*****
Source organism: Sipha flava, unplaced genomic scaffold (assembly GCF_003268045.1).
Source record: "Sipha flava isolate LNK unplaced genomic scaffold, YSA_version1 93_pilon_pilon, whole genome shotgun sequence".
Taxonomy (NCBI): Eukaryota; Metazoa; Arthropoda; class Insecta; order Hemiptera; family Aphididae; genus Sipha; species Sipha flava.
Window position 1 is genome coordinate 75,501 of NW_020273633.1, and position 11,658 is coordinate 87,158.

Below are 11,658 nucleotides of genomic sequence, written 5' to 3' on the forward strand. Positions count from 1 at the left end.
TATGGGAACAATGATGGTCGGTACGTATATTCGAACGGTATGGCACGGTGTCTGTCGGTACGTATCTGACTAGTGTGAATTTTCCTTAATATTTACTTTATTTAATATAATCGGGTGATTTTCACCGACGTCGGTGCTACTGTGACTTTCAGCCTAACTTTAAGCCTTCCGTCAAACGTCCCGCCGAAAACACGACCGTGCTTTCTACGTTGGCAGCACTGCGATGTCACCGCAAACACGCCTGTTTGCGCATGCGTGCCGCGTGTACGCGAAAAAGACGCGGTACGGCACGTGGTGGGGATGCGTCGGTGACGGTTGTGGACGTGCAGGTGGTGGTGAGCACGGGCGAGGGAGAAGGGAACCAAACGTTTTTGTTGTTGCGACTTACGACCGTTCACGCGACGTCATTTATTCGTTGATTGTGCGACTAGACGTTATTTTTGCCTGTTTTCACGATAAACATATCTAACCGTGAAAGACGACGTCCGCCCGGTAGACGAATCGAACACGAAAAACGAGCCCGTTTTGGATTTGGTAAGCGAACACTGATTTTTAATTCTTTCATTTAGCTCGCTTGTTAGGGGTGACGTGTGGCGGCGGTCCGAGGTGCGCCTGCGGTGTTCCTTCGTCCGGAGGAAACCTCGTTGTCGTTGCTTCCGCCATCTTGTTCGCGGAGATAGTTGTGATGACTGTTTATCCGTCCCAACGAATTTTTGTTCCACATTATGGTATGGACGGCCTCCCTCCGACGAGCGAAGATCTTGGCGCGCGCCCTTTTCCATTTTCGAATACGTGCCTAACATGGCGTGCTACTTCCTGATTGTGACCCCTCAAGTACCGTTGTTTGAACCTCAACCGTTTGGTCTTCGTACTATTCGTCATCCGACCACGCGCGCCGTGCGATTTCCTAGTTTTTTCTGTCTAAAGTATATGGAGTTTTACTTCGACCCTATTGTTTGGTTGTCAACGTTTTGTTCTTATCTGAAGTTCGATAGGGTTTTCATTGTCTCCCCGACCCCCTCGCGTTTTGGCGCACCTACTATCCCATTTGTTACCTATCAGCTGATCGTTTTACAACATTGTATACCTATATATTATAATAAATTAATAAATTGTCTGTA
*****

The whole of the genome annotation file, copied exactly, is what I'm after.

Source organism: Sipha flava, unplaced genomic scaffold (assembly GCF_003268045.1).
Source record: "Sipha flava isolate LNK unplaced genomic scaffold, YSA_version1 93_pilon_pilon, whole genome shotgun sequence".
Taxonomy (NCBI): Eukaryota; Metazoa; Arthropoda; class Insecta; order Hemiptera; family Aphididae; genus Sipha; species Sipha flava.
Window position 1 is genome coordinate 75,501 of NW_020273633.1, and position 11,658 is coordinate 87,158.

Below are 11,658 nucleotides of genomic sequence, written 5' to 3' on the forward strand. Positions count from 1 at the left end.
TATGGGAACAATGATGGTCGGTACGTATATTCGAACGGTATGGCACGGTGTCTGTCGGTACGTATCTGACTAGTGTGAATTTTCCTTAATATTTACTTTATTTAATATAATCGGGTGATTTTCACCGACGTCGGTGCTACTGTGACTTTCAGCCTAACTTTAAGCCTTCCGTCAAACGTCCCGCCGAAAACACGACCGTGCTTTCTACGTTGGCAGCACTGCGATGTCACCGCAAACACGCCTGTTTGCGCATGCGTGCCGCGTGTACGCGAAAAAGACGCGGTACGGCACGTGGTGGGGATGCGTCGGTGACGGTTGTGGACGTGCAGGTGGTGGTGAGCACGGGCGAGGGAGAAGGGAACCAAACGTTTTTGTTGTTGCGACTTACGACCGTTCACGCGACGTCATTTATTCGTTGATTGTGCGACTAGACGTTATTTTTGCCTGTTTTCACGATAAACATATCTAACCGTGAAAGACGACGTCCGCCCGGTAGACGAATCGAACACGAAAAACGAGCCCGTTTTGGATTTGGTAAGCGAACACTGATTTTTAATTCTTTCATTTAGCTCGCTTGTTAGGGGTGACGTGTGGCGGCGGTCCGAGGTGCGCCTGCGGTGTTCCTTCGTCCGGAGGAAACCTCGTTGTCGTTGCTTCCGCCATCTTGTTCGCGGAGATAGTTGTGATGACTGTTTATCCGTCCCAACGAATTTTTGTTCCACATTATGGTATGGACGGCCTCCCTCCGACGAGCGAAGATCTTGGCGCGCGCCCTTTTCCATTTTCGAATACGTGCCTAACATGGCGTGCTACTTCCTGATTGTGACCCCTCAAGTACCGTTGTTTGAACCTCAACCGTTTGGTCTTCGTACTATTCGTCATCCGACCACGCGCGCCGTGCGATTTCCTAGTTTTTTCTGTCTAAAGTATATGGAGTTTTACTTCGACCCTATTGTTTGGTTGTCAACGTTTTGTTCTTATCTGAAGTTCGATAGGGTTTTCATTGTCTCCCCGACCCCCTCGCGTTTTGGCGCACCTACTATCCCATTTGTTACCTATCAGCTGATCGTTTTACAACATTGTATACCTATATATTATAATAAATTAATAAATTGTCTGTA